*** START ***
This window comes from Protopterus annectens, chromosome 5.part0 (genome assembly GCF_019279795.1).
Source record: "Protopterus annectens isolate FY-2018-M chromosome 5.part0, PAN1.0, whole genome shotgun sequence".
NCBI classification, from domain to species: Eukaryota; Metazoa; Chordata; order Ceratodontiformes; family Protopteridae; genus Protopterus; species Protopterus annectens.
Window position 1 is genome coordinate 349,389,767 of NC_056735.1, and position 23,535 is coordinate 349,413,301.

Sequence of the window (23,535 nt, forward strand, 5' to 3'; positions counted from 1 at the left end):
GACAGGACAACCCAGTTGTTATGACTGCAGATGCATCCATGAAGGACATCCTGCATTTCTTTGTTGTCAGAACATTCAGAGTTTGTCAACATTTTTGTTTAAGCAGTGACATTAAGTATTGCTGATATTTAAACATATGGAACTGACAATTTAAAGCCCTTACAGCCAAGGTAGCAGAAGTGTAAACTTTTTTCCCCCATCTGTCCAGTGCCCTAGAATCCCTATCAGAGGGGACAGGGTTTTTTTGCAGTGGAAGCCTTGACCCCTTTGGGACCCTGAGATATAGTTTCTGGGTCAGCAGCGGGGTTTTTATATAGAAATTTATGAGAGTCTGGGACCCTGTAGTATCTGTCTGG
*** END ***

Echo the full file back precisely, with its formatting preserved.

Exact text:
This window comes from Protopterus annectens, chromosome 5.part0 (genome assembly GCF_019279795.1).
Source record: "Protopterus annectens isolate FY-2018-M chromosome 5.part0, PAN1.0, whole genome shotgun sequence".
NCBI classification, from domain to species: Eukaryota; Metazoa; Chordata; order Ceratodontiformes; family Protopteridae; genus Protopterus; species Protopterus annectens.
Window position 1 is genome coordinate 349,389,767 of NC_056735.1, and position 23,535 is coordinate 349,413,301.

Sequence of the window (23,535 nt, forward strand, 5' to 3'; positions counted from 1 at the left end):
GACAGGACAACCCAGTTGTTATGACTGCAGATGCATCCATGAAGGACATCCTGCATTTCTTTGTTGTCAGAACATTCAGAGTTTGTCAACATTTTTGTTTAAGCAGTGACATTAAGTATTGCTGATATTTAAACATATGGAACTGACAATTTAAAGCCCTTACAGCCAAGGTAGCAGAAGTGTAAACTTTTTTCCCCCATCTGTCCAGTGCCCTAGAATCCCTATCAGAGGGGACAGGGTTTTTTTGCAGTGGAAGCCTTGACCCCTTTGGGACCCTGAGATATAGTTTCTGGGTCAGCAGCGGGGTTTTTATATAGAAATTTATGAGAGTCTGGGACCCTGTAGTATCTGTCTGG